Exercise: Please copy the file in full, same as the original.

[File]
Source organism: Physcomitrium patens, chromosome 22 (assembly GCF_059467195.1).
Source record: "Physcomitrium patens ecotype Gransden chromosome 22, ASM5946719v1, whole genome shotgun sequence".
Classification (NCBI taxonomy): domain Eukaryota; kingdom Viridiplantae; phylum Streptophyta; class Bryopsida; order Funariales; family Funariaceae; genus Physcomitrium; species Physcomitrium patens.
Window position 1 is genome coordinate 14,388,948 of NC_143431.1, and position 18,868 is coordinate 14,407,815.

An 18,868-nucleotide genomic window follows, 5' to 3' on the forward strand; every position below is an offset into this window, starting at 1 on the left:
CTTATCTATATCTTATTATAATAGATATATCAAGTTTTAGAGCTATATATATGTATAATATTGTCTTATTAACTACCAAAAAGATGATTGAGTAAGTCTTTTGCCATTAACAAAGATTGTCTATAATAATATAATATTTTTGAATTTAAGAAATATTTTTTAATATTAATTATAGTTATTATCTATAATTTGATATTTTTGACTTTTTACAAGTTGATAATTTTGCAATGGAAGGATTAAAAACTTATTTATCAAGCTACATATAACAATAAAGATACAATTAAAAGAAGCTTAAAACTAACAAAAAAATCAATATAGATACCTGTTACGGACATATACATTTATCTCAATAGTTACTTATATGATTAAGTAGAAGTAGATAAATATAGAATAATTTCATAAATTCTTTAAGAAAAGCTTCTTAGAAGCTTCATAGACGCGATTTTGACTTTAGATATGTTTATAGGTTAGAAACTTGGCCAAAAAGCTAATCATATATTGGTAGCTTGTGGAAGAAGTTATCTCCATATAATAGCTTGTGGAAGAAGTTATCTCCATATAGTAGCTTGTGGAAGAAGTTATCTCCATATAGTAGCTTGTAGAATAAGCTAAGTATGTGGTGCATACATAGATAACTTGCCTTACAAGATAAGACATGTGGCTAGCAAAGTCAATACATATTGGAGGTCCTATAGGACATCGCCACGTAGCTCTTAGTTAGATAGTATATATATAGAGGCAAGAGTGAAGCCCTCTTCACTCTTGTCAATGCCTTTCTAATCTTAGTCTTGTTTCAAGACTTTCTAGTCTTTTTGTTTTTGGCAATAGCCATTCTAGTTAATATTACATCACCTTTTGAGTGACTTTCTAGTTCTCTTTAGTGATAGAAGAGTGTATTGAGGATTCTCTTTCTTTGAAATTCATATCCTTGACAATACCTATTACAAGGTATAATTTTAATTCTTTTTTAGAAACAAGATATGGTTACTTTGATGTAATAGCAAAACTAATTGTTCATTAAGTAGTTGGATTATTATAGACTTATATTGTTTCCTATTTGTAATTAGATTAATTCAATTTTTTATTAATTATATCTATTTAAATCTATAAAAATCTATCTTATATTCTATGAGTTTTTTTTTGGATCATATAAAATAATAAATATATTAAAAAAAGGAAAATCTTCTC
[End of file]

Source organism: Physcomitrium patens, chromosome 22 (assembly GCF_059467195.1).
Source record: "Physcomitrium patens ecotype Gransden chromosome 22, ASM5946719v1, whole genome shotgun sequence".
Classification (NCBI taxonomy): domain Eukaryota; kingdom Viridiplantae; phylum Streptophyta; class Bryopsida; order Funariales; family Funariaceae; genus Physcomitrium; species Physcomitrium patens.
Window position 1 is genome coordinate 14,388,948 of NC_143431.1, and position 18,868 is coordinate 14,407,815.

An 18,868-nucleotide genomic window follows, 5' to 3' on the forward strand; every position below is an offset into this window, starting at 1 on the left:
CTTATCTATATCTTATTATAATAGATATATCAAGTTTTAGAGCTATATATATGTATAATATTGTCTTATTAACTACCAAAAAGATGATTGAGTAAGTCTTTTGCCATTAACAAAGATTGTCTATAATAATATAATATTTTTGAATTTAAGAAATATTTTTTAATATTAATTATAGTTATTATCTATAATTTGATATTTTTGACTTTTTACAAGTTGATAATTTTGCAATGGAAGGATTAAAAACTTATTTATCAAGCTACATATAACAATAAAGATACAATTAAAAGAAGCTTAAAACTAACAAAAAAATCAATATAGATACCTGTTACGGACATATACATTTATCTCAATAGTTACTTATATGATTAAGTAGAAGTAGATAAATATAGAATAATTTCATAAATTCTTTAAGAAAAGCTTCTTAGAAGCTTCATAGACGCGATTTTGACTTTAGATATGTTTATAGGTTAGAAACTTGGCCAAAAAGCTAATCATATATTGGTAGCTTGTGGAAGAAGTTATCTCCATATAATAGCTTGTGGAAGAAGTTATCTCCATATAGTAGCTTGTGGAAGAAGTTATCTCCATATAGTAGCTTGTAGAATAAGCTAAGTATGTGGTGCATACATAGATAACTTGCCTTACAAGATAAGACATGTGGCTAGCAAAGTCAATACATATTGGAGGTCCTATAGGACATCGCCACGTAGCTCTTAGTTAGATAGTATATATATAGAGGCAAGAGTGAAGCCCTCTTCACTCTTGTCAATGCCTTTCTAATCTTAGTCTTGTTTCAAGACTTTCTAGTCTTTTTGTTTTTGGCAATAGCCATTCTAGTTAATATTACATCACCTTTTGAGTGACTTTCTAGTTCTCTTTAGTGATAGAAGAGTGTATTGAGGATTCTCTTTCTTTGAAATTCATATCCTTGACAATACCTATTACAAGGTATAATTTTAATTCTTTTTTAGAAACAAGATATGGTTACTTTGATGTAATAGCAAAACTAATTGTTCATTAAGTAGTTGGATTATTATAGACTTATATTGTTTCCTATTTGTAATTAGATTAATTCAATTTTTTATTAATTATATCTATTTAAATCTATAAAAATCTATCTTATATTCTATGAGTTTTTTTTTGGATCATATAAAATAATAAATATATTAAAAAAAGGAAAATCTTCTC